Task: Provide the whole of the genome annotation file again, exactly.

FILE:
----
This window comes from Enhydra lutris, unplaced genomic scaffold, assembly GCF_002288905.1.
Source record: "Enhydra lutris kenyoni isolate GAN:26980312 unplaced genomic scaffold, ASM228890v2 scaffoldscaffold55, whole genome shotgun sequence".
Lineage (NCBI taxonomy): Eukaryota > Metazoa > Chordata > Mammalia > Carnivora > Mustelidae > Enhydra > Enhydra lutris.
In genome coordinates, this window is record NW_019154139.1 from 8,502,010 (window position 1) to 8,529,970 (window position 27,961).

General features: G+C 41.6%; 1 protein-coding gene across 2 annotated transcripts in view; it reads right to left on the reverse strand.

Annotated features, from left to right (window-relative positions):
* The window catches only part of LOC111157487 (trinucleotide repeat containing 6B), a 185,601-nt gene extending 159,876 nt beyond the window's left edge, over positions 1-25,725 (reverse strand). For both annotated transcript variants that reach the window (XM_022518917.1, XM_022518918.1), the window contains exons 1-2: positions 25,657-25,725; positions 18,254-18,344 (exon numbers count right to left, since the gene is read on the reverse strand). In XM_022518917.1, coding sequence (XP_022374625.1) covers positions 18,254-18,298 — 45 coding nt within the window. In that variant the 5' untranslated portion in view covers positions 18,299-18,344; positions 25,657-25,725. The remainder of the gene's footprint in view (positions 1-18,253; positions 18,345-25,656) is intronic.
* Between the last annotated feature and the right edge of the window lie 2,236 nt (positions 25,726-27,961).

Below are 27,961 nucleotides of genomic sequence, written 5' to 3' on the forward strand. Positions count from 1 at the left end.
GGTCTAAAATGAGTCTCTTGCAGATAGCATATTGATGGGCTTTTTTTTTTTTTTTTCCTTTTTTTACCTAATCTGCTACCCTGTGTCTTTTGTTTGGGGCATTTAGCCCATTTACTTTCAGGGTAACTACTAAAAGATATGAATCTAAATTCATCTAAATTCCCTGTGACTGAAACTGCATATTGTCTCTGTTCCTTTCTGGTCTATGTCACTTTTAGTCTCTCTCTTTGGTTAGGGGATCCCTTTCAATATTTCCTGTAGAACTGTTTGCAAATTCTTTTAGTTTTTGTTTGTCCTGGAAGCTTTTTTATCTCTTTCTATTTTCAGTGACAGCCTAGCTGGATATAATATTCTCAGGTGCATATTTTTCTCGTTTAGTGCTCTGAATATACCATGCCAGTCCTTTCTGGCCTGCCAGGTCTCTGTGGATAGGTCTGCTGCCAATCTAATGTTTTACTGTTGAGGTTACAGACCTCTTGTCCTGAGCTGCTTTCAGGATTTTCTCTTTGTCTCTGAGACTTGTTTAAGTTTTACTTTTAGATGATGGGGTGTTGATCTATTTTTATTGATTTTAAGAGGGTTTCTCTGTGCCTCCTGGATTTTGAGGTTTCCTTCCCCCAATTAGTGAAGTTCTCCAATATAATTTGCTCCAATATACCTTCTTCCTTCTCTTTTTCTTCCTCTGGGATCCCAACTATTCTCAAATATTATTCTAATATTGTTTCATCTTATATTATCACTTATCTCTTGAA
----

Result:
This window comes from Enhydra lutris, unplaced genomic scaffold, assembly GCF_002288905.1.
Source record: "Enhydra lutris kenyoni isolate GAN:26980312 unplaced genomic scaffold, ASM228890v2 scaffoldscaffold55, whole genome shotgun sequence".
Lineage (NCBI taxonomy): Eukaryota > Metazoa > Chordata > Mammalia > Carnivora > Mustelidae > Enhydra > Enhydra lutris.
In genome coordinates, this window is record NW_019154139.1 from 8,502,010 (window position 1) to 8,529,970 (window position 27,961).

General features: G+C 41.6%; 1 protein-coding gene across 2 annotated transcripts in view; it reads right to left on the reverse strand.

Annotated features, from left to right (window-relative positions):
* The window catches only part of LOC111157487 (trinucleotide repeat containing 6B), a 185,601-nt gene extending 159,876 nt beyond the window's left edge, over positions 1-25,725 (reverse strand). For both annotated transcript variants that reach the window (XM_022518917.1, XM_022518918.1), the window contains exons 1-2: positions 25,657-25,725; positions 18,254-18,344 (exon numbers count right to left, since the gene is read on the reverse strand). In XM_022518917.1, coding sequence (XP_022374625.1) covers positions 18,254-18,298 — 45 coding nt within the window. In that variant the 5' untranslated portion in view covers positions 18,299-18,344; positions 25,657-25,725. The remainder of the gene's footprint in view (positions 1-18,253; positions 18,345-25,656) is intronic.
* Between the last annotated feature and the right edge of the window lie 2,236 nt (positions 25,726-27,961).

Below are 27,961 nucleotides of genomic sequence, written 5' to 3' on the forward strand. Positions count from 1 at the left end.
GGTCTAAAATGAGTCTCTTGCAGATAGCATATTGATGGGCTTTTTTTTTTTTTTTTCCTTTTTTTACCTAATCTGCTACCCTGTGTCTTTTGTTTGGGGCATTTAGCCCATTTACTTTCAGGGTAACTACTAAAAGATATGAATCTAAATTCATCTAAATTCCCTGTGACTGAAACTGCATATTGTCTCTGTTCCTTTCTGGTCTATGTCACTTTTAGTCTCTCTCTTTGGTTAGGGGATCCCTTTCAATATTTCCTGTAGAACTGTTTGCAAATTCTTTTAGTTTTTGTTTGTCCTGGAAGCTTTTTTATCTCTTTCTATTTTCAGTGACAGCCTAGCTGGATATAATATTCTCAGGTGCATATTTTTCTCGTTTAGTGCTCTGAATATACCATGCCAGTCCTTTCTGGCCTGCCAGGTCTCTGTGGATAGGTCTGCTGCCAATCTAATGTTTTACTGTTGAGGTTACAGACCTCTTGTCCTGAGCTGCTTTCAGGATTTTCTCTTTGTCTCTGAGACTTGTTTAAGTTTTACTTTTAGATGATGGGGTGTTGATCTATTTTTATTGATTTTAAGAGGGTTTCTCTGTGCCTCCTGGATTTTGAGGTTTCCTTCCCCCAATTAGTGAAGTTCTCCAATATAATTTGCTCCAATATACCTTCTTCCTTCTCTTTTTCTTCCTCTGGGATCCCAACTATTCTCAAATATTATTCTAATATTGTTTCATCTTATATTATCACTTATCTCTTGAA